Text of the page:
Importance of Tooling for Faster and Efficient Serverless Applications — Guest Post
After years of delivering and running high-scale, robust, and reliable applications on giant and complex infrastructures that we vigilantly maintained, someone told us that we didn’t need this capability anymore. Of course, I’m not talking about the applications that earn money on our behalf, or servers, which are hidden somewhere around the data centres. I’m talking about the need for maintaining servers. Someone with good intentions just wanted to take this burden off our shoulders.
Yes! We completely got rid of this need about five years ago. Back then, serverless wasn’t regarded as a suitable way of running high-scale applications. It’s time to confess, I agreed with this idea for a while. Throughout the years, cloud vendors and the serverless community have never stopped innovating, and have made serverless ready to develop any kind of application. Now, as a developer, you can build and run an airline application, an insurance company, and also a serverless monitoring startup like the one I work at a.k.a Thundra. (Yes, I somehow changed my mind about serverless around 2016.)
The shift toward serverless created another shift in the tooling decisions of software application teams. Since we don’t need to maintain the infrastructure anymore, we also don’t need to be worried about infrastructure level metrics, such as CPU usage, thread count, etc., to keep our customers happy. However, incidents still occur. To avoid them, we need to check new application-level metrics rather than old infrastructure-level metrics. P99 durations are more important now because we don’t want our serverless functions to time out. The frequency of 4xx and 5xx errors is important because we don’t want our customers to be down due to HTTP errors, right? Distributed traces gained significant importance over anything else because it’s almost impossible to understand asynchronous event-driven serverless applications without following their “trace” between serverless and non-serverless components.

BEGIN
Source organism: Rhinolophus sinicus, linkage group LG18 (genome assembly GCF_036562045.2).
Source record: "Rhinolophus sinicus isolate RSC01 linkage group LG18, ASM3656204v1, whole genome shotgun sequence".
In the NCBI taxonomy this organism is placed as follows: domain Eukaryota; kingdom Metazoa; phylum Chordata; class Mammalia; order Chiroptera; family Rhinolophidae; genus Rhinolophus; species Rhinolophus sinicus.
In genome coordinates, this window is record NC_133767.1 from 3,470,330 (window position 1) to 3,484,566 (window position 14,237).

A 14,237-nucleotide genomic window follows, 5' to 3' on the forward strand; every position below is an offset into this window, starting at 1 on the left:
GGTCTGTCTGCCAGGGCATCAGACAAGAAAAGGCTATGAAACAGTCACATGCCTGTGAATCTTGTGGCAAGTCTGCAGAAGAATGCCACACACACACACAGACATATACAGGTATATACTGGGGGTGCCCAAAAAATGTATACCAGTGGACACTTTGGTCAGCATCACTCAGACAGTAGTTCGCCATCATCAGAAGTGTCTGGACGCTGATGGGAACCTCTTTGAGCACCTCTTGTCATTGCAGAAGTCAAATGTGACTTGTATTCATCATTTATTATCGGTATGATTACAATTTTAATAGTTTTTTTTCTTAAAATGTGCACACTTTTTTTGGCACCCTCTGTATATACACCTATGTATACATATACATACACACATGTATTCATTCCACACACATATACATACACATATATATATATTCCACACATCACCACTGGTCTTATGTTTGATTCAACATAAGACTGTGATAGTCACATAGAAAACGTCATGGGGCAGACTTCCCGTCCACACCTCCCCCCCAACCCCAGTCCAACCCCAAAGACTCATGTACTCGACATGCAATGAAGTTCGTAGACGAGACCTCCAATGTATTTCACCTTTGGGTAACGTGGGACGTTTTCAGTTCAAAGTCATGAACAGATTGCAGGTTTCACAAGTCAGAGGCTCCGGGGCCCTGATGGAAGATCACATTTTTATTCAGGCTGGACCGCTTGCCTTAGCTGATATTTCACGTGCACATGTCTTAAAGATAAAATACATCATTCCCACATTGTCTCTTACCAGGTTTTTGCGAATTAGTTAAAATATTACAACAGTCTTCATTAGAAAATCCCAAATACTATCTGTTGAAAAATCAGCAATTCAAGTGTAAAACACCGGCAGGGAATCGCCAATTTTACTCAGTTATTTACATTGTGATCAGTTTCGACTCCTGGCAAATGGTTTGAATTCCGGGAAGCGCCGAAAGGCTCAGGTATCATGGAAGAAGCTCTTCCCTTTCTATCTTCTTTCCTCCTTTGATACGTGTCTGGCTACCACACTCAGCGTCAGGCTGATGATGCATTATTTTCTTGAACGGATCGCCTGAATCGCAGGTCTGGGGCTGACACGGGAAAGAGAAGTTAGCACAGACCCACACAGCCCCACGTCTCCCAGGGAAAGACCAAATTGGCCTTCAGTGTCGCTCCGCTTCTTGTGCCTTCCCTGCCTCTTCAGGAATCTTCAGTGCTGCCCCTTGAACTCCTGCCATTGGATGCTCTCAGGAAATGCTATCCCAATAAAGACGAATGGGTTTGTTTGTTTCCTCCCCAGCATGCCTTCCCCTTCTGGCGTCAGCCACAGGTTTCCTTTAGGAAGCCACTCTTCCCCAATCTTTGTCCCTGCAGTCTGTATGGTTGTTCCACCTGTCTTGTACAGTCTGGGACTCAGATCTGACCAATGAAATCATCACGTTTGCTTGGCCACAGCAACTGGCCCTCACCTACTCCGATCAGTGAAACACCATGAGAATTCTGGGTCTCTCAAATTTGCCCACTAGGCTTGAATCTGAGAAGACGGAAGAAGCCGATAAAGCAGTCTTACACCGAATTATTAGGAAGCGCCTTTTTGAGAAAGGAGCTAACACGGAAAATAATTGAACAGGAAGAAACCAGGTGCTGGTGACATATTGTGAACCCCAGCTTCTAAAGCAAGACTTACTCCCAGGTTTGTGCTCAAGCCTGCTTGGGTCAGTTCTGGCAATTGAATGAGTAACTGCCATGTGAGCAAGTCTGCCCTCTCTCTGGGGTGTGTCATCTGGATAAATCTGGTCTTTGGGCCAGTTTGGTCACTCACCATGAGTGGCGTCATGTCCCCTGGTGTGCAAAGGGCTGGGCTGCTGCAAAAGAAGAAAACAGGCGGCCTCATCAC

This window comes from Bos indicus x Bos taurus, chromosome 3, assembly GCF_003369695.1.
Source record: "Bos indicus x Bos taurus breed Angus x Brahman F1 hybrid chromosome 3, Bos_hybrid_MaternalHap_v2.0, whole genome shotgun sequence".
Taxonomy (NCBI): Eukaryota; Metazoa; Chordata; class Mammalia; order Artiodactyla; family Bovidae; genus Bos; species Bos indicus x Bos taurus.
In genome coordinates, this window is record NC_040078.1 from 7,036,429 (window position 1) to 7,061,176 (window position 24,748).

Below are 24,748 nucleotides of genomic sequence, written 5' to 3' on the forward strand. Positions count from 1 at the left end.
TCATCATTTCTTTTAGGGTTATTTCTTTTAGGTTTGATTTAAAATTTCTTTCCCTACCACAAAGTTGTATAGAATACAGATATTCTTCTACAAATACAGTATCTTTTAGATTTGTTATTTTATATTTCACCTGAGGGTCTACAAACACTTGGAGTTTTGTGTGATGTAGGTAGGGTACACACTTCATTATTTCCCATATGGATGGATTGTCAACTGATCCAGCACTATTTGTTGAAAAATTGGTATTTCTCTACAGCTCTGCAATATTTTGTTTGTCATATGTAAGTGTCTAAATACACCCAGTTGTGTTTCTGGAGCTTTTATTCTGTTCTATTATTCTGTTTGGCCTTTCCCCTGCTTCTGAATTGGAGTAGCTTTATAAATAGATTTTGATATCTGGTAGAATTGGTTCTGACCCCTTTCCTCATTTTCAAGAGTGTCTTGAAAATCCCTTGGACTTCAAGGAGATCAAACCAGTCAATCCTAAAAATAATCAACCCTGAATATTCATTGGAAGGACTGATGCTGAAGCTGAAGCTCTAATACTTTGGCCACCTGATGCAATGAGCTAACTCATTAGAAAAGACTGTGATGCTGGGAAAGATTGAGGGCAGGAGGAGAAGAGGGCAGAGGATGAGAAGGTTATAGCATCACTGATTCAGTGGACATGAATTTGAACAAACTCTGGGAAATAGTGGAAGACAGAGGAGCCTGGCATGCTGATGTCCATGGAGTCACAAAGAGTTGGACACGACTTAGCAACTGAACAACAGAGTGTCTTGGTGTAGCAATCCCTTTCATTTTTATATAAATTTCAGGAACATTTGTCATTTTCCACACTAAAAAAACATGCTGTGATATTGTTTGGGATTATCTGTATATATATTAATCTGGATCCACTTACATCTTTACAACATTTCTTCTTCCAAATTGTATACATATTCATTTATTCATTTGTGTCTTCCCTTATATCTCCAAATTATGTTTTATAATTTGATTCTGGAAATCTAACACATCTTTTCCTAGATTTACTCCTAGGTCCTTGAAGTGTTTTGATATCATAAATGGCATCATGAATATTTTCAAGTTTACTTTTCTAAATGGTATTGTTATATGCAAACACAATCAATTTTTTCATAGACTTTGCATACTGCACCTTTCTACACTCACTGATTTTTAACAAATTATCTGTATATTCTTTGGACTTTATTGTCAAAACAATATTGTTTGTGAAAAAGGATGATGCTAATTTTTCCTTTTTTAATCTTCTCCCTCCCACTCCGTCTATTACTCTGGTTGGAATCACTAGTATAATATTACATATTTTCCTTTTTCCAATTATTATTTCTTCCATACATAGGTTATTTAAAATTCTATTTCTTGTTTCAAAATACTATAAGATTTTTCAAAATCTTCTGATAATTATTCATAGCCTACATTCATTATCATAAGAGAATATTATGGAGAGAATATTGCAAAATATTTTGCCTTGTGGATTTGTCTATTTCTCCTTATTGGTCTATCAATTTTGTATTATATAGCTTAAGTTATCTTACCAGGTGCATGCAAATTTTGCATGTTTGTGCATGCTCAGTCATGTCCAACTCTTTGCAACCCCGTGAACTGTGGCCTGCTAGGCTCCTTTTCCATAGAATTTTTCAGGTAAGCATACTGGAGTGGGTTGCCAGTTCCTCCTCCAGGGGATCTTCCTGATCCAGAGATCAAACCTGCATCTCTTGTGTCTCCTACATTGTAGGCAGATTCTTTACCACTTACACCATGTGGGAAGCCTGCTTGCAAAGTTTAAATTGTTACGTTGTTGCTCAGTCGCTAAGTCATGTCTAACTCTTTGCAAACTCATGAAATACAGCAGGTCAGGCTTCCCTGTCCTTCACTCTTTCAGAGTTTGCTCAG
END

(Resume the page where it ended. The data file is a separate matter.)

Another revolution happened in silence. The tooling has forced and is still forcing its users to adopt new skills. Traditional ops people should now learn how to interpret traces, aggregate them with metrics, and even create manual spans programmatically. Tooling has shifted toward developers, and is now owned by developers. In this blog, I’ll try to cover sls-dev-tools and Thundra as the emerging tools for developers with a new serverless paradigm, and discuss the benefits that developer tools bring to application teams.
I remember the first time my dear friend Ben Ellerby told me about sls-dev-tools, how they fascinate me, and actually how I decided to write this blog post. Developers are there behind their computers checking their own development environments, and nearly all of them use a terminal for some purpose. Why would we require them to go back and forth to the browser unless they really need it? Remember the aim of introducing serverless in the first place: It was intended to speed up software development and provide the capability to deliver better applications faster. So, we need to eliminate any friction during development, including the time to check trivial yet important metrics, see the latest errors, or inject events to the Eventbridge event bus. We want this all to be possible right from your native working environment, without causing any context switch between the terminal and a distracting browser environment.
sls-dev-tools, maintained by a great team led by Ben, has the potential to replace any existing IDE plugins that fall short in addressing the real pain-points of developers. The application is completely open-source, and Ben’s team at Theodo is looking forward to the PRs and actively looking for issues to fix, striving to make it even better to help serverless developers.
I don’t like to brag about what we are providing to developers (and usually I don’t), but I’d like to quickly mention what we are trying to achieve with Thundra. Almost three years ago, Opsgenie engineers faced a real problem. This team of brilliant engineers placed great importance on understanding the behaviour of applications, and they faced an observability challenge when they stepped into serverless. They were too far away to have the visibility they needed for their monolithic applications hosted on EC2. Thundra’s services were intended to solve this issue by providing traces and aggregating them with metrics and logs for Java Lambda applications because there were no other tools able to do this at that time. Thundra has been available to the community for free since then, making sure customers have enough visibility for complex, event-driven architectures so they can sustain their health.